Slides: Executable Bloat

I recently game a presentation at DICE about bloat in our game executables and how you can fight it. I’ve attached the slides to this post and they will also be up on the DICE publications site later.

Download the slides here (PDF)

Advertisements

8 thoughts on “Slides: Executable Bloat

  1. Thanks for sharing your insights – a view on code I haven’t thought about before.

    To put some of the byte-sized bloat into a better perspective to better grasp their full effect:
    – How big is the typical console game binary?
    – How much of this size is because of vtbl and the other overheads you show?

    Is the second example on slide “Avoid repetition” really a win? What is the win – there are still as many RegisterFunc calls as before but now there is also additional data segment necessary? Or does the code just makes explicit what the compiler is doing behind our backs for the first code-snippet?

    Cheers,
    Bjoern

    • Game executables vary a lot in size. I know games that have shipped with everything from 5 to 35 MB ELFs.

      The thing to keep in mind about the “bloat patterns” is that they are repeated hundreds or even thousands of times across the code base. Some game engines have over 512kb of virtual table data.

      It’s hard to extrapolate (intrapolate?) and see what the perfect size for these bloated projects would be if they had used a tighter coding style, and it’s a lot of work to try to fix it later as typically these problems are ingrained into every file of the project.

      With these things it’s easy to get into trouble, hard to get out..

  2. Nice presentation 🙂

    I have personally profiled the executable of our games in my former job so I would add this:
    Templates do take a lot of space but it is possible to get metrics from a symbols dump using nm. You can get the number of instances looking at the non-optimized executable. You need some sort of script to combines template instances together. Then you can target those that are the most instantiated by moving out code that do not depend on template types or can type cast to void * into a non-template base class or other tier.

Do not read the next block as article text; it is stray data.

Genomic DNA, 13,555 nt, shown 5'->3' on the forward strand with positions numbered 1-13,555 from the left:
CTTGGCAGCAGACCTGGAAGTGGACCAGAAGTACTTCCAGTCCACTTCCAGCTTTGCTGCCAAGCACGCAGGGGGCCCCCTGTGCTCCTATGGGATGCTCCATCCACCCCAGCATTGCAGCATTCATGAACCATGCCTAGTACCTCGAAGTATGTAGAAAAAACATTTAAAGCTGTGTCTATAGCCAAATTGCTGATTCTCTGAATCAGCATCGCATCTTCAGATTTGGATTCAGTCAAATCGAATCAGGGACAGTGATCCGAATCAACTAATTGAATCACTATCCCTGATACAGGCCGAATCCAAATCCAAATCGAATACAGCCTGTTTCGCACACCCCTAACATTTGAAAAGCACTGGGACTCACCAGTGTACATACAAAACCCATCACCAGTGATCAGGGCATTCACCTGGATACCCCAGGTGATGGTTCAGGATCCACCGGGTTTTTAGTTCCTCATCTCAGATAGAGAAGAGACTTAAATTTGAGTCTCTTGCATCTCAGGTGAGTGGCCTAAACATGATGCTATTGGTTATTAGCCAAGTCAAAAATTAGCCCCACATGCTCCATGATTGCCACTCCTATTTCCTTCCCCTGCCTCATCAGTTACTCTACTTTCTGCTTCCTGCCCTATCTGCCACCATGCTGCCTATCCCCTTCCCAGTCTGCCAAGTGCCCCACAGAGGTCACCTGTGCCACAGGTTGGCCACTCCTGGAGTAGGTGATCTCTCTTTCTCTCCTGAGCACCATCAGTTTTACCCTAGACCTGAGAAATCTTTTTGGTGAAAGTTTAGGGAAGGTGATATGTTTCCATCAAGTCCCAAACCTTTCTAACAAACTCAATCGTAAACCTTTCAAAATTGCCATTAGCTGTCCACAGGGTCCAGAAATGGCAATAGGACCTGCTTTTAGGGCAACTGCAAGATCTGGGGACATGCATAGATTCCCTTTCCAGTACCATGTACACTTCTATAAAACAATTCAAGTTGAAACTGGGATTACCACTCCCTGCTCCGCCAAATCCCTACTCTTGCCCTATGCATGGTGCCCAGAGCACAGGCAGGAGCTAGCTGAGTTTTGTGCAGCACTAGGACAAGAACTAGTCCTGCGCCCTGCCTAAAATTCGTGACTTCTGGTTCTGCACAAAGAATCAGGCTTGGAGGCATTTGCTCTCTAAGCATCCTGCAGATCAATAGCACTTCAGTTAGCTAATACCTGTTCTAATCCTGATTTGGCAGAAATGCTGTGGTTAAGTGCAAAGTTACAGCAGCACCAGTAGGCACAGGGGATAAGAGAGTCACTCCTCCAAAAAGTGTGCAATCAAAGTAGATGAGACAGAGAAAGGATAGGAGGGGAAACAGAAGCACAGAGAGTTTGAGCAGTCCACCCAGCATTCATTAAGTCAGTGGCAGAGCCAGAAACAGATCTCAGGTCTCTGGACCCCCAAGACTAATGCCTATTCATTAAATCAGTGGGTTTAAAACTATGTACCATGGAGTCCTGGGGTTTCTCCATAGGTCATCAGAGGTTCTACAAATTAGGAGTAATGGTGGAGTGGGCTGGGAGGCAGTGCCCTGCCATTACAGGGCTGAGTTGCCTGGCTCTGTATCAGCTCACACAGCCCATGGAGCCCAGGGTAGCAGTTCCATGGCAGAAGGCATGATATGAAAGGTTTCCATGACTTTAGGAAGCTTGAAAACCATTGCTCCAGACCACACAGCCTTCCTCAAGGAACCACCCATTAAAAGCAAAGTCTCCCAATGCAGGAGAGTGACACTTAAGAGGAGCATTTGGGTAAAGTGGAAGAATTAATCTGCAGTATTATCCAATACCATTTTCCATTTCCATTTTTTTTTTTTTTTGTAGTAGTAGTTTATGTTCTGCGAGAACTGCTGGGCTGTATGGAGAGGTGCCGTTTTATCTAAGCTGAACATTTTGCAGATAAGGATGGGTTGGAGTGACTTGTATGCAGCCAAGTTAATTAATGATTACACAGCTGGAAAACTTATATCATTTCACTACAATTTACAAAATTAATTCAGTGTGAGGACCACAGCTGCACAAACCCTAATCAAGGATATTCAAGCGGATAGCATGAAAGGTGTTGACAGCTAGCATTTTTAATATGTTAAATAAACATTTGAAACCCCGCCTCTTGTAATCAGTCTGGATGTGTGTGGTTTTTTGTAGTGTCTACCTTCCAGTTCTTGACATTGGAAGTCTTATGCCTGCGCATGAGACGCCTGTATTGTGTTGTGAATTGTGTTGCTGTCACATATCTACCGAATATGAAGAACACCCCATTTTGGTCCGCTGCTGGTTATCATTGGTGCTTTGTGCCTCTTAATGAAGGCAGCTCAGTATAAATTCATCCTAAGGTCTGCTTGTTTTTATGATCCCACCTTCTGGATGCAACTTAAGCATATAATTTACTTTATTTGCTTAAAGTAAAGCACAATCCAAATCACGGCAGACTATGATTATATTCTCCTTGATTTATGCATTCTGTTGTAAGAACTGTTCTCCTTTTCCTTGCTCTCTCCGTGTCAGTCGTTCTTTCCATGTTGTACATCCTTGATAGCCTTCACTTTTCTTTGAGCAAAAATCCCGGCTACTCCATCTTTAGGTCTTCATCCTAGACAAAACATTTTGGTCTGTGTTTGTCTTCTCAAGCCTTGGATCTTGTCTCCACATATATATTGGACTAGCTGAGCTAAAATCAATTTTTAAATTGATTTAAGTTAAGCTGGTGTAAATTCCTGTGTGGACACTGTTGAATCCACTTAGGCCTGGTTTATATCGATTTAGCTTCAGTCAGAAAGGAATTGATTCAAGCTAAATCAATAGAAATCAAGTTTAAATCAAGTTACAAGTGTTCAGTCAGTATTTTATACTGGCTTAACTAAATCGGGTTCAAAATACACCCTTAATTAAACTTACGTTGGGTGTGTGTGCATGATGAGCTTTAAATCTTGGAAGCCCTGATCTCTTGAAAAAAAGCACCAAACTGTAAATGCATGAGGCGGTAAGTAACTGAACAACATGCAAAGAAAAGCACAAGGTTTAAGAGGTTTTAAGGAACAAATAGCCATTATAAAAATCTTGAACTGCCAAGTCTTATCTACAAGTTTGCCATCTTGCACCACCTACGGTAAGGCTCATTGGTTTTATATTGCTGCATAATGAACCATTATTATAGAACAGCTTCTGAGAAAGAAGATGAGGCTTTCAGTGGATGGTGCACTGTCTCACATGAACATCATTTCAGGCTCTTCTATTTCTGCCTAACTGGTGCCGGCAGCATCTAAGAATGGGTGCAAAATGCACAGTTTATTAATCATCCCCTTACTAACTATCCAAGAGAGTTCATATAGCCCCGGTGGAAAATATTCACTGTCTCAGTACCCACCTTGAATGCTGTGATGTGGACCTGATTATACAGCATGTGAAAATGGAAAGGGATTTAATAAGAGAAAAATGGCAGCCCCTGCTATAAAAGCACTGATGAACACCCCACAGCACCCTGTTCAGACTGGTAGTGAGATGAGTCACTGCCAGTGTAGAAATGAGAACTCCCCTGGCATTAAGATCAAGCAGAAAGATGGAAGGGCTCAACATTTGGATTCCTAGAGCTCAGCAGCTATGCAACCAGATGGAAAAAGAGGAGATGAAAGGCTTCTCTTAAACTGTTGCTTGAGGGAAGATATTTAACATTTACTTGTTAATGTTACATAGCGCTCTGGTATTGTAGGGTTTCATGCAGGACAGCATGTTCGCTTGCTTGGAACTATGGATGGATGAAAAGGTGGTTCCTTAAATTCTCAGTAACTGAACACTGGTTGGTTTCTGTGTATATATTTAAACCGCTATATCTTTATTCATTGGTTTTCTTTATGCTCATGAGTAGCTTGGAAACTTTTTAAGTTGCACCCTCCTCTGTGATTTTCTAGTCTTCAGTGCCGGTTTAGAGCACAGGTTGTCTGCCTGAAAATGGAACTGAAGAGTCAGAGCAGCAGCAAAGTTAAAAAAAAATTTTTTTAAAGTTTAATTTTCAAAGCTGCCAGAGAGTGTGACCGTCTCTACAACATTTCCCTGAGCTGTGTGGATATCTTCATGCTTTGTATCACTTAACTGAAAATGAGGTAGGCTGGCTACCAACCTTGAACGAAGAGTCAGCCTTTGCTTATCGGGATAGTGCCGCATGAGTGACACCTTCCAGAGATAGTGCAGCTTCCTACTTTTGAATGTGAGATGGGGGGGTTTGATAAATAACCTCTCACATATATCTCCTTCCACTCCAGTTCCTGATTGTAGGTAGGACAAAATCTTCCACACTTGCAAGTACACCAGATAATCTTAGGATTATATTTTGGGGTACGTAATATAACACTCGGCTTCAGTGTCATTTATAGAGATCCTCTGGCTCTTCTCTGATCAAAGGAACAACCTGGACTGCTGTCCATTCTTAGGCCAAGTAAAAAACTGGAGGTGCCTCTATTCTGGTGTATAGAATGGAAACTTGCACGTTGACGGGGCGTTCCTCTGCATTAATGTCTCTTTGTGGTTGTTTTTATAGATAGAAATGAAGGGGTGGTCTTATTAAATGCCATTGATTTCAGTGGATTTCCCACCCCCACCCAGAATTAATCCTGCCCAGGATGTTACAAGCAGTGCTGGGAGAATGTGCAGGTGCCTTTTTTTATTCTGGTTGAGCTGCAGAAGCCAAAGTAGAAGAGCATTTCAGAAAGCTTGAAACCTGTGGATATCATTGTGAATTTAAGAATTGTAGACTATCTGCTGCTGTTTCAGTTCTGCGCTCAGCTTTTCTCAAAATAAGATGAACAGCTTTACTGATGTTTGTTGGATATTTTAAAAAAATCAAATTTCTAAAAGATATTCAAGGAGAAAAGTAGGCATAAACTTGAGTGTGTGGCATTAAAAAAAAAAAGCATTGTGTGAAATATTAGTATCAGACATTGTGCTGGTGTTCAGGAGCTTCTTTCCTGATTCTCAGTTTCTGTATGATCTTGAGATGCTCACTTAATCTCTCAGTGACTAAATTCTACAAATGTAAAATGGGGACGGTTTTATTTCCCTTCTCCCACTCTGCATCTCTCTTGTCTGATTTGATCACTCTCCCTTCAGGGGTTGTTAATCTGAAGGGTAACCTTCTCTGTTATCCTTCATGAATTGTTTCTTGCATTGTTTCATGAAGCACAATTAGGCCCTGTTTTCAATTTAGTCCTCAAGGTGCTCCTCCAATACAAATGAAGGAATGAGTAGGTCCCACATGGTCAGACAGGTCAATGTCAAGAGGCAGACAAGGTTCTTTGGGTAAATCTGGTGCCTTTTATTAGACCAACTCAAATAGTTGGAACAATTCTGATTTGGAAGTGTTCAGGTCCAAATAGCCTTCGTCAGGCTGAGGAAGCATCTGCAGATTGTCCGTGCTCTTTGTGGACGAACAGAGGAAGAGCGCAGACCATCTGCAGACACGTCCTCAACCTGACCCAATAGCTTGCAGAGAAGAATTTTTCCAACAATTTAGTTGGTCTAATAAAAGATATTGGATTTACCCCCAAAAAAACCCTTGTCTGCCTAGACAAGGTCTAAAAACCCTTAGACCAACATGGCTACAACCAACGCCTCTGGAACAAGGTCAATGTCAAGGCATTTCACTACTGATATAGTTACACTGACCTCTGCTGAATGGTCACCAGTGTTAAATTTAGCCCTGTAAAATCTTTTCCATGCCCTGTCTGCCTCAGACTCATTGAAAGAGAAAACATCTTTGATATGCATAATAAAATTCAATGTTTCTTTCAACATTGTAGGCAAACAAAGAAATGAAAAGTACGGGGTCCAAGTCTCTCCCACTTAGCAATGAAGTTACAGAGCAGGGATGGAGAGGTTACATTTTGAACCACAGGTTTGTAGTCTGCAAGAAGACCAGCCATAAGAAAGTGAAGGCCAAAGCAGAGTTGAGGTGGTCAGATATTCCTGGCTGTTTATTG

To give you some metrics, we had an elf size of ~40 Mb (we obviously had bloat problem) and about 10Mb was duplicated template code. The most expensive template was a pool class. We reduced it to ~5Mb which is more acceptable. What was left was mostly stl stuff and things not worth our time optimizing. 
    We also had a lot of strings data. Look out for __FUNCTION__, __PRETTY_FUNCTION__ and __FILE__. You probably don’t need this in your release build anyway.
    Also, macros are evil. Obviously they are inlined. So there is no traces in the symbols dump. Your best guess is to do a search in file on macros that hide a lot of code. One more reason why not using macro.
    So doing these recommendations we ended up with an elf size of less than 25 Mb

    • Hi, thanks!

      Moving template code to a base class and stuff like that might work for simple cases, but stuff like templatized containers and the way they become unique by incorporating copy constructors and such really can cause a lot of bloat. IMO it would have be better if devs carefully validated their design choices before using templates everywhere 🙂

      From what I’ve heard the God of War 3 ELF was about 5.5 MB; that’s the kind of size I think all games should strive for. Compared to 25 MB that’s 20 MB more precious memory to use for animations, effects or gameplay objects — or — efficiency in terms of data layout!

      –A

      • For container templates it is possible to code specialization for Pod types using void* and size. I mean how much duplications of vector/list/etc of could there be in an entire game code or over a simple Pod struct. There is some fancy template solutions along that path. But yeah, if you have copy ctor/operator you are pretty much screwed. Then it comes down to the template user awareness to this problem. Like not using vector which is wrong on so many levels.

        We did have a rather big codebase at the time. I can’t say how it evolved but back then 25Mb was acceptable to some extent. Our older but more mature engine was between 4 and 7Mb depending on which feature we used. The new engine will probably shrink the more mature it gets too, *hopefully*.

      • also read : “Like not using vector < string > which is wrong on so many levels.”

  3. Not sure reading this when I’ve got an exam on design patterns in a week was such a good idea… 😦

Leave a Reply

Fill in your details below or click an icon to log in:

WordPress.com Logo

You are commenting using your WordPress.com account. Log Out / Change )

Twitter picture

You are commenting using your Twitter account. Log Out / Change )

Facebook photo

You are commenting using your Facebook account. Log Out / Change )

Google+ photo

You are commenting using your Google+ account. Log Out / Change )

Connecting to %s